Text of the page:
In today’s Gospel reading, our Lord tells us a parable about the importance of continual, persistent prayer. We saw this same lesson in action in the few Sunday Gospels, when both the blind man and the woman of Canaan persistently cried out, “Son of David, have mercy on me,” despite all manner of reproofs. Now, we hear the same lesson directly from the mouth of our Lord.
How are we to understand this parable? Are we to think of God as an unjust judge who hearkens unto us only because we trouble him? Certainly not – rather, our Lord is using an earthly example to teach us a lesson about God. We cannot understand God’s perspective, so we are presented with a human perspective. And truly, if even the unjust judge avenged the widow eventually, “shall not God avenge his own elect, which cry day and night unto him, though he bear long with them?” We may not understand God’s actions in our lives, and we may not be able to see the answers to our prayers because our eyes are clouded by sin – but we know by faith that God does hear our prayers, and that prayer itself unites us closer to him. For this reason, we must cling to prayer, praying persistently in season and out. St. James tells us, “Draw near unto God, and He will draw near unto you,” and instructs that we pray to God always – giving thanks and glory to him in good times, and beseeching his help in bad times. And we know that he will hear us.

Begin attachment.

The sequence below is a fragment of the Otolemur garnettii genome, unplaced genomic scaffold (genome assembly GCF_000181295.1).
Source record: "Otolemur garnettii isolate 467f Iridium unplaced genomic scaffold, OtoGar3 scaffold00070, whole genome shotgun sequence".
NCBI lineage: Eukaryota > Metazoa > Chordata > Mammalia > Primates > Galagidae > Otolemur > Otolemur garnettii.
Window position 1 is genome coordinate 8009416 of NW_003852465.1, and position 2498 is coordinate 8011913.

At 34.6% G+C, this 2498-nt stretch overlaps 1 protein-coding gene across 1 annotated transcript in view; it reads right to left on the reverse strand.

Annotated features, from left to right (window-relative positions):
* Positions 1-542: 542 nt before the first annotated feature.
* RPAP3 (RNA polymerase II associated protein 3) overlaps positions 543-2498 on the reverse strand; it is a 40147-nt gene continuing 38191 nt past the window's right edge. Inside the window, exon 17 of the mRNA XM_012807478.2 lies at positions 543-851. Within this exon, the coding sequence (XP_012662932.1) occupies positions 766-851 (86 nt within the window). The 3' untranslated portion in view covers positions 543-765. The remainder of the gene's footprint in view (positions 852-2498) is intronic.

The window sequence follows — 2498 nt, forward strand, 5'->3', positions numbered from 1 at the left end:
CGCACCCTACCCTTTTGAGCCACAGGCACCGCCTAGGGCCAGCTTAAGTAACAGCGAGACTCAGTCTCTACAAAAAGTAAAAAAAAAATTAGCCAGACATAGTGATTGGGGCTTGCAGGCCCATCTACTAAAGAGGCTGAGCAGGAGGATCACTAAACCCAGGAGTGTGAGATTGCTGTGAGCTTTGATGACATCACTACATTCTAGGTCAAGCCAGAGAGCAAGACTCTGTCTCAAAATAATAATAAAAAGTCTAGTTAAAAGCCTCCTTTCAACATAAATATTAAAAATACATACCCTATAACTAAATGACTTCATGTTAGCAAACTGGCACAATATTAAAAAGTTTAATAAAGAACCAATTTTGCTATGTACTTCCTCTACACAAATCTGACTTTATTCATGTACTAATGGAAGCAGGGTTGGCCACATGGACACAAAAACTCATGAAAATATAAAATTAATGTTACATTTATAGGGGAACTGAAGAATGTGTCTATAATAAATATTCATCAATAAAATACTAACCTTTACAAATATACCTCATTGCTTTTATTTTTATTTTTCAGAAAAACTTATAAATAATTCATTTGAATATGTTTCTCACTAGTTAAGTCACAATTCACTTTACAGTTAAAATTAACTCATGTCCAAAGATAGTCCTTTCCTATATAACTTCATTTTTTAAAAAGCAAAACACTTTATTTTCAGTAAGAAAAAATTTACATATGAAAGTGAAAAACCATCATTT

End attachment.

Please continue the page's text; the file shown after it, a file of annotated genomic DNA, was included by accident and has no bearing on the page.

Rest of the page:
Tomorrow’s Gospel reading, about the publican and the pharisee, will tell us more about prayer – it will show us how to pray. Remarkably, the first words in the Lenten Triodion – the book of hymns and prayers for Great Lent – are “brethren, let us not pray….” They go on, of course: “Brethren, let us not pray as the pharisee.” (We will sing these words at tonight’s Vigil Service.) In other words, let us not pray in a prideful manner, giving thanks for our supposed virtues, but let us rather emulate the humility of the publican, the blind man, and the Canaanite woman, crying out, “Lord, have mercy!”
2 There was in a city a judge, which feared not God, neither regarded man: 3 And there was a widow in that city; and she came unto him, saying, Avenge me of mine adversary. 4 And he would not for a while: but afterward he said within himself, Though I fear not God, nor regard man; 5 Yet because this widow troubleth me, I will avenge her, lest by her continual coming she weary me. 6 And the Lord said, Hear what the unjust judge saith. 7 And shall not God avenge his own elect, which cry day and night unto him, though he bear long with them? 8 I tell you that he will avenge them speedily. Nevertheless when the Son of man cometh, shall he find faith on the earth?